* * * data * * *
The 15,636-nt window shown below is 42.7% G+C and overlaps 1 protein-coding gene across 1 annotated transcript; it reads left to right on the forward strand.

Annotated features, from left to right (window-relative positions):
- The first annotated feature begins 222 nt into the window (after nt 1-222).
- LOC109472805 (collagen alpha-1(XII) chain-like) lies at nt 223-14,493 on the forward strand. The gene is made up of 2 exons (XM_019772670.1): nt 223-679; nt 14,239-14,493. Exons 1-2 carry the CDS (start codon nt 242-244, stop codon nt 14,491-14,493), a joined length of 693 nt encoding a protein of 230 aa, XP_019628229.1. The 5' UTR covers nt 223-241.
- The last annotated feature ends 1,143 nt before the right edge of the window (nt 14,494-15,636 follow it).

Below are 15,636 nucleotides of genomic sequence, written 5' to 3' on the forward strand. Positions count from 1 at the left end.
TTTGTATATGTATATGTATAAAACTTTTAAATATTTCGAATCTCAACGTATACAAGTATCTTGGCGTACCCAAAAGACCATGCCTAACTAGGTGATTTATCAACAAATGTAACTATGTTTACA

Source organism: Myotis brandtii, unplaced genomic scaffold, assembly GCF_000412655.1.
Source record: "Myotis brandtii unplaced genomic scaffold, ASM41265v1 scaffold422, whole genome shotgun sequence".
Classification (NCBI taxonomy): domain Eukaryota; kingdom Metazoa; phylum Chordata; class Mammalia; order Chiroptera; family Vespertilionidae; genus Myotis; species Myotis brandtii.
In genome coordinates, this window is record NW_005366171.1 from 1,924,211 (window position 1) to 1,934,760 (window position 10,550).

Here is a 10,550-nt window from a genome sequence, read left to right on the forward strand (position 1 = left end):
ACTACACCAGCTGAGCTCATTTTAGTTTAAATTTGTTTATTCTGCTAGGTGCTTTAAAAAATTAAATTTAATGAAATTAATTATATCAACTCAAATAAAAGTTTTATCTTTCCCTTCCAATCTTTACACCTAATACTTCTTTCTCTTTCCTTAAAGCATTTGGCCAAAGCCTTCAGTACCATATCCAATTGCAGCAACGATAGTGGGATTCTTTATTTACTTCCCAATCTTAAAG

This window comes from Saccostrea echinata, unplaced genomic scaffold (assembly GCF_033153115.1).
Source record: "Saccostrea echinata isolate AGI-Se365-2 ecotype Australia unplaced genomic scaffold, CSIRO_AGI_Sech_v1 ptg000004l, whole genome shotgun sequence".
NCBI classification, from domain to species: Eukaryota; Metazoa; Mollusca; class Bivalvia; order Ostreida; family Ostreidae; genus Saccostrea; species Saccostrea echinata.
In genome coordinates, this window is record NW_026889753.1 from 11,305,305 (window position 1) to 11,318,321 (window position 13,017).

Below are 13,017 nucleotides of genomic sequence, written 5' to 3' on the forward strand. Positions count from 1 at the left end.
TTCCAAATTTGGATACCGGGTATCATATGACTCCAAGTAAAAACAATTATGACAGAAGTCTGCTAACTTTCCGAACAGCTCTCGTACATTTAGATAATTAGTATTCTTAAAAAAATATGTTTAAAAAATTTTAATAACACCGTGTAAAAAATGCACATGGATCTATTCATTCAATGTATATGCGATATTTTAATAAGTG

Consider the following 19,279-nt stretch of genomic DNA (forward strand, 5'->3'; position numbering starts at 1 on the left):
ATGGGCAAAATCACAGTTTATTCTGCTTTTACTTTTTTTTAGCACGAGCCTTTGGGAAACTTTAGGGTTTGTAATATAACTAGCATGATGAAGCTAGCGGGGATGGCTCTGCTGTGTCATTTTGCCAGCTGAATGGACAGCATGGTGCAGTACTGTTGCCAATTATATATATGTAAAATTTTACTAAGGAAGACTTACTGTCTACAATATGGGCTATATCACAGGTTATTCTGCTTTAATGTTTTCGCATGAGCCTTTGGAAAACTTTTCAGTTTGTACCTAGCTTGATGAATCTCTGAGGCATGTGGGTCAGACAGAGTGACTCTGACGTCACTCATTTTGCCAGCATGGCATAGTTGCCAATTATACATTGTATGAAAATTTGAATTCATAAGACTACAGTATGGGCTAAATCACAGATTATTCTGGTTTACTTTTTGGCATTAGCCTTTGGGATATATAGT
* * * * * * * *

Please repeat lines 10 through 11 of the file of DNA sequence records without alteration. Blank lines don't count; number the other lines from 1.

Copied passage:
Classification (NCBI taxonomy): domain Eukaryota; kingdom Metazoa; phylum Chordata; class Mammalia; order Chiroptera; family Vespertilionidae; genus Myotis; species Myotis brandtii.
In genome coordinates, this window is record NW_005366171.1 from 1,924,211 (window position 1) to 1,934,760 (window position 10,550).